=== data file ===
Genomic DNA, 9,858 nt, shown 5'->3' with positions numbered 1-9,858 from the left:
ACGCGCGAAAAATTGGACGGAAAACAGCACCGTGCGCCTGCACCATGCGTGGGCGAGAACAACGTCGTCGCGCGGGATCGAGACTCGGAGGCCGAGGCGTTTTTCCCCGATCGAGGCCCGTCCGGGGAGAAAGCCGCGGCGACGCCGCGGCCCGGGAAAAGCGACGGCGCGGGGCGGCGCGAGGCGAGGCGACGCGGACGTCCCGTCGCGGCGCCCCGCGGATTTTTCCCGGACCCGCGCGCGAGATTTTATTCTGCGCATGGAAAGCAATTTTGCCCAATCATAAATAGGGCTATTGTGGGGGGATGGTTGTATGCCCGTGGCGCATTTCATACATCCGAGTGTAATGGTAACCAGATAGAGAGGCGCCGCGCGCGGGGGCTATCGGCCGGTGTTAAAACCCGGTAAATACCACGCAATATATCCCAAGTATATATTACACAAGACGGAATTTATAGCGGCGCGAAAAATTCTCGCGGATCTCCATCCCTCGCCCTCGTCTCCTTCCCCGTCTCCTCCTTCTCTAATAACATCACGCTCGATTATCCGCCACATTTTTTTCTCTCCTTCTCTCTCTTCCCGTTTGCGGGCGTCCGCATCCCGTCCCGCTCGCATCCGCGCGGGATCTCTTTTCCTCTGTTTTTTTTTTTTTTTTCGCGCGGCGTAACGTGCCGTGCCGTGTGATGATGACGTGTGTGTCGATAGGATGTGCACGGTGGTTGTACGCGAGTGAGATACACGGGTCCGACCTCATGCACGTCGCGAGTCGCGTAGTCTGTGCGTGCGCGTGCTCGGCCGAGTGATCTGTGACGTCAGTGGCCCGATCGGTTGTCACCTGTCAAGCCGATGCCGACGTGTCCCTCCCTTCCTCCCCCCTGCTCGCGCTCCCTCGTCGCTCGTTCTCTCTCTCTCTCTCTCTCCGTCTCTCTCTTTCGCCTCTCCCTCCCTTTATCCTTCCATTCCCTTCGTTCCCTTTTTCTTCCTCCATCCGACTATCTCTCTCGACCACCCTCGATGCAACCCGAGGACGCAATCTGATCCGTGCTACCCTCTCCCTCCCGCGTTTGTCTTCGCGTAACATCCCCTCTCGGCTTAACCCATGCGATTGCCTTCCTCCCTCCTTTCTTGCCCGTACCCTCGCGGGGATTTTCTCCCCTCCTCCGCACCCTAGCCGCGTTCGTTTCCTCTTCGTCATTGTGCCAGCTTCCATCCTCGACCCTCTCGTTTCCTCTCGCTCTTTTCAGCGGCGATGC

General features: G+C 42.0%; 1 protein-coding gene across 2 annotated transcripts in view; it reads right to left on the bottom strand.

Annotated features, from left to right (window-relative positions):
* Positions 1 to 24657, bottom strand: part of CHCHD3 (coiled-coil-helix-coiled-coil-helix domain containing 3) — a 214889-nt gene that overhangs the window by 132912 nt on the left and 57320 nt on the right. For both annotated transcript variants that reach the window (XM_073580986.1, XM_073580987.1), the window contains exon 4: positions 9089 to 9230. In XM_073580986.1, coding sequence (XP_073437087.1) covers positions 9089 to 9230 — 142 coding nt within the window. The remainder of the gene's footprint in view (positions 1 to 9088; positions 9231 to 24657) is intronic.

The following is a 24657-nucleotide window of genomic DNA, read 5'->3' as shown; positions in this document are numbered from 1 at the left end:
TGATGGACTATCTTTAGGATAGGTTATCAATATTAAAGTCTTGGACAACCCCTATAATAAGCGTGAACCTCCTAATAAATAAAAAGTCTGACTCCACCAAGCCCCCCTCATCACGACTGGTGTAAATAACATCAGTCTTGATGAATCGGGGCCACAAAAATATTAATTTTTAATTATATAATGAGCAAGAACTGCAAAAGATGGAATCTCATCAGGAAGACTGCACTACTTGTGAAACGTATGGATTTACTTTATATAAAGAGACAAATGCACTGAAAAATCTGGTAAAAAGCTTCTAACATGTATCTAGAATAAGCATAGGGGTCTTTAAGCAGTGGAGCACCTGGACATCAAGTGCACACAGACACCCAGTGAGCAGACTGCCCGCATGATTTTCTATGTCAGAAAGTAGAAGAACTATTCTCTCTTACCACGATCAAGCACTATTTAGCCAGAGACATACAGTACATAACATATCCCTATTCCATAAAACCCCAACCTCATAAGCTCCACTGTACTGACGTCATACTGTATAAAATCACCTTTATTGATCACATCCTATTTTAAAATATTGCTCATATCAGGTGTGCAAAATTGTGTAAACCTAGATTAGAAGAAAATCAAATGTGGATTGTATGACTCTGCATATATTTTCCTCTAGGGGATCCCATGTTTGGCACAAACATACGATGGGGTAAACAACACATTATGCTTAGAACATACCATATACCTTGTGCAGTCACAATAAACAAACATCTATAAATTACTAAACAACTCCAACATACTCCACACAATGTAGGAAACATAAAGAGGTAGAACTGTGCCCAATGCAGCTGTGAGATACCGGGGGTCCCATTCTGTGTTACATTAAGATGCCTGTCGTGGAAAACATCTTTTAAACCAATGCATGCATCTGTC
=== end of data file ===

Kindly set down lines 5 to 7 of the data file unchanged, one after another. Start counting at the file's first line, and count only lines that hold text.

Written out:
* Positions 1 to 24657, bottom strand: part of CHCHD3 (coiled-coil-helix-coiled-coil-helix domain containing 3) — a 214889-nt gene that overhangs the window by 132912 nt on the left and 57320 nt on the right. For both annotated transcript variants that reach the window (XM_073580986.1, XM_073580987.1), the window contains exon 4: positions 9089 to 9230. In XM_073580986.1, coding sequence (XP_073437087.1) covers positions 9089 to 9230 — 142 coding nt within the window. The remainder of the gene's footprint in view (positions 1 to 9088; positions 9231 to 24657) is intronic.

The following is a 24657-nucleotide window of genomic DNA, read 5'->3' as shown; positions in this document are numbered from 1 at the left end:
TGATGGACTATCTTTAGGATAGGTTATCAATATTAAAGTCTTGGACAACCCCTATAATAAGCGTGAACCTCCTAATAAATAAAAAGTCTGACTCCACCAAGCCCCCCTCATCACGACTGGTGTAAATAACATCAGTCTTGATGAATCGGGGCCACAAAAATATTAATTTTTAATTATATAATGAGCAAGAACTGCAAAAGATGGAATCTCATCAGGAAGACTGCACTACTTGTGAAACGTATGGATTTACTTTATATAAAGAGACAAATGCACTGAAAAATCTGGTAAAAAGCTTCTAACATGTATCTAGAATAAGCATAGGGGTCTTTAAGCAGTGGAGCACCTGGACATCAAGTGCACACAGACACCCAGTGAGCAGACTGCCCGCATGATTTTCTATGTCAGAAAGTAGAAGAACTATTCTCTCTTACCACGATCAAGCACTATTTAGCCAGAGACATACAGTACATAACATATCCCTATTCCATAAAACCCCAACCTCATAAGCTCCACTGTACTGACGTCATACTGTATAAAATCACCTTTATTGATCACATCCTATTTTAAAATATTGCTCATATCAGGTGTGCAAAATTGTGTAAACCTAGATTAGAAGAAAATCAAATGTGGATTGTATGACTCTGCATATATTTTCCTCTAGGGGATCCCATGTTTGGCACAAACATACGATGGGGTAAACAACACATTATGCTTAGAACATACCATATACCTTGTGCAGTCACAATAAACAAACATCTATAAATTACTAAACAACTCCAACATACTCCACACAATGTAGGAAACATAAAGAGGTAGAACTGTGCCCAATGCAGCTGTGAGATACCGGGGGTCCCATTCTGTGTTACATTAAGATGCCTGTCGTGGAAAACATCTTTTAAACCAATGCATGCATCTGTC